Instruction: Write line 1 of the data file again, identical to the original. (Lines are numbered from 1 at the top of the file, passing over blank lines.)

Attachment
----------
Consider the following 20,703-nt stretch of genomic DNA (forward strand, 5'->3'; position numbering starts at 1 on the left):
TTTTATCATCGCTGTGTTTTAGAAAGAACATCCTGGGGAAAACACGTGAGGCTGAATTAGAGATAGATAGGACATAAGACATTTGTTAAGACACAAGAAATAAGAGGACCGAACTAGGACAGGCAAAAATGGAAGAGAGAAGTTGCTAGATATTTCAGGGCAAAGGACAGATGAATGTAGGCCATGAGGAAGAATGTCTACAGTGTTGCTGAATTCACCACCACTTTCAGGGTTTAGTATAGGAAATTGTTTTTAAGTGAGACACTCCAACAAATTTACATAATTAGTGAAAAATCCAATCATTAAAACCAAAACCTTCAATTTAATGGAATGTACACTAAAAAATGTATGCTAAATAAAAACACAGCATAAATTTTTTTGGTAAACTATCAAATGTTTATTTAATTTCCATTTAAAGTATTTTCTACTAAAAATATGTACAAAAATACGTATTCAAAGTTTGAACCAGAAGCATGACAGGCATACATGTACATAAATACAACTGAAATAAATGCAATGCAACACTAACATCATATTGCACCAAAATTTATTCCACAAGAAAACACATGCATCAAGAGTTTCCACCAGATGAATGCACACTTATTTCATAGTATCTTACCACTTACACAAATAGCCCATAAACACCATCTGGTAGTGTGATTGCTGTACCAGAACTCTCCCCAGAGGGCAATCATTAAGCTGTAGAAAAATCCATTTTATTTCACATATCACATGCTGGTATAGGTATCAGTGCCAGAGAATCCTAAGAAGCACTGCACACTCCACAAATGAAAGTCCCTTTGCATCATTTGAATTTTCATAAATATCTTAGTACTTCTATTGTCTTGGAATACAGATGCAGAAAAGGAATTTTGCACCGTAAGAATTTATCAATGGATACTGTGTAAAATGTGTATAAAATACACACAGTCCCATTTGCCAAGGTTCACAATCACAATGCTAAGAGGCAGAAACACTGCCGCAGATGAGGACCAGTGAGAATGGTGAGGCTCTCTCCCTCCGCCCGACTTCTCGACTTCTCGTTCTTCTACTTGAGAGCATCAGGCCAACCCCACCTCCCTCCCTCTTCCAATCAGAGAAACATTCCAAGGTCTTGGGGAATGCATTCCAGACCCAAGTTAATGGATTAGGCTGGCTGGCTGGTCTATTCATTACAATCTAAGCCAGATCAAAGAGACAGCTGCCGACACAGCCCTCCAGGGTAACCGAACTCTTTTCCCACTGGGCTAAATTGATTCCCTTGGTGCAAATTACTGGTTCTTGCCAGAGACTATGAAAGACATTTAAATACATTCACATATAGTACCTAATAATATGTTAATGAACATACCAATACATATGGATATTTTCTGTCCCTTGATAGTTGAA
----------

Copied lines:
Consider the following 20,703-nt stretch of genomic DNA (forward strand, 5'->3'; position numbering starts at 1 on the left):